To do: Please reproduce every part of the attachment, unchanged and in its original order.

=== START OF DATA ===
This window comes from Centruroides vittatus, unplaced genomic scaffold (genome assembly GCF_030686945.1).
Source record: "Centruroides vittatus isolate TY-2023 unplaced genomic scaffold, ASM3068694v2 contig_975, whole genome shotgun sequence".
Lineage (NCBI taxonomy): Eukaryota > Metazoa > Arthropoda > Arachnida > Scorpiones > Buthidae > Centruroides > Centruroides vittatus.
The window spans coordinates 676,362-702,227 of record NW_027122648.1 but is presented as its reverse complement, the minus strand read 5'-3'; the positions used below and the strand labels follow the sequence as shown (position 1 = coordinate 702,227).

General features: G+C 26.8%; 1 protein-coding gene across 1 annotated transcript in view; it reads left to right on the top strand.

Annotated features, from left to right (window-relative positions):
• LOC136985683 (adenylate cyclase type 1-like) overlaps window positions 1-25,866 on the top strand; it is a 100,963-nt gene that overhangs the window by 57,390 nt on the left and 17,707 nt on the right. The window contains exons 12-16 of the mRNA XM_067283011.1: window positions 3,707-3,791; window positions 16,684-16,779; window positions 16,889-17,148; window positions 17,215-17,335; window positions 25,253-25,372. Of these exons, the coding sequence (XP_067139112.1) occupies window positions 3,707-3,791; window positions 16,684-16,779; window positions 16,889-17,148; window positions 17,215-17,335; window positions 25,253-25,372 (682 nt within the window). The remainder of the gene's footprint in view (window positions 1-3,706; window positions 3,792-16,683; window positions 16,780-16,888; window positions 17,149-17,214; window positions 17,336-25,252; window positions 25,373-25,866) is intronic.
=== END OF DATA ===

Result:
This window comes from Centruroides vittatus, unplaced genomic scaffold (genome assembly GCF_030686945.1).
Source record: "Centruroides vittatus isolate TY-2023 unplaced genomic scaffold, ASM3068694v2 contig_975, whole genome shotgun sequence".
Lineage (NCBI taxonomy): Eukaryota > Metazoa > Arthropoda > Arachnida > Scorpiones > Buthidae > Centruroides > Centruroides vittatus.
The window spans coordinates 676,362-702,227 of record NW_027122648.1 but is presented as its reverse complement, the minus strand read 5'-3'; the positions used below and the strand labels follow the sequence as shown (position 1 = coordinate 702,227).

General features: G+C 26.8%; 1 protein-coding gene across 1 annotated transcript in view; it reads left to right on the top strand.

Annotated features, from left to right (window-relative positions):
• LOC136985683 (adenylate cyclase type 1-like) overlaps window positions 1-25,866 on the top strand; it is a 100,963-nt gene that overhangs the window by 57,390 nt on the left and 17,707 nt on the right. The window contains exons 12-16 of the mRNA XM_067283011.1: window positions 3,707-3,791; window positions 16,684-16,779; window positions 16,889-17,148; window positions 17,215-17,335; window positions 25,253-25,372. Of these exons, the coding sequence (XP_067139112.1) occupies window positions 3,707-3,791; window positions 16,684-16,779; window positions 16,889-17,148; window positions 17,215-17,335; window positions 25,253-25,372 (682 nt within the window). The remainder of the gene's footprint in view (window positions 1-3,706; window positions 3,792-16,683; window positions 16,780-16,888; window positions 17,149-17,214; window positions 17,336-25,252; window positions 25,373-25,866) is intronic.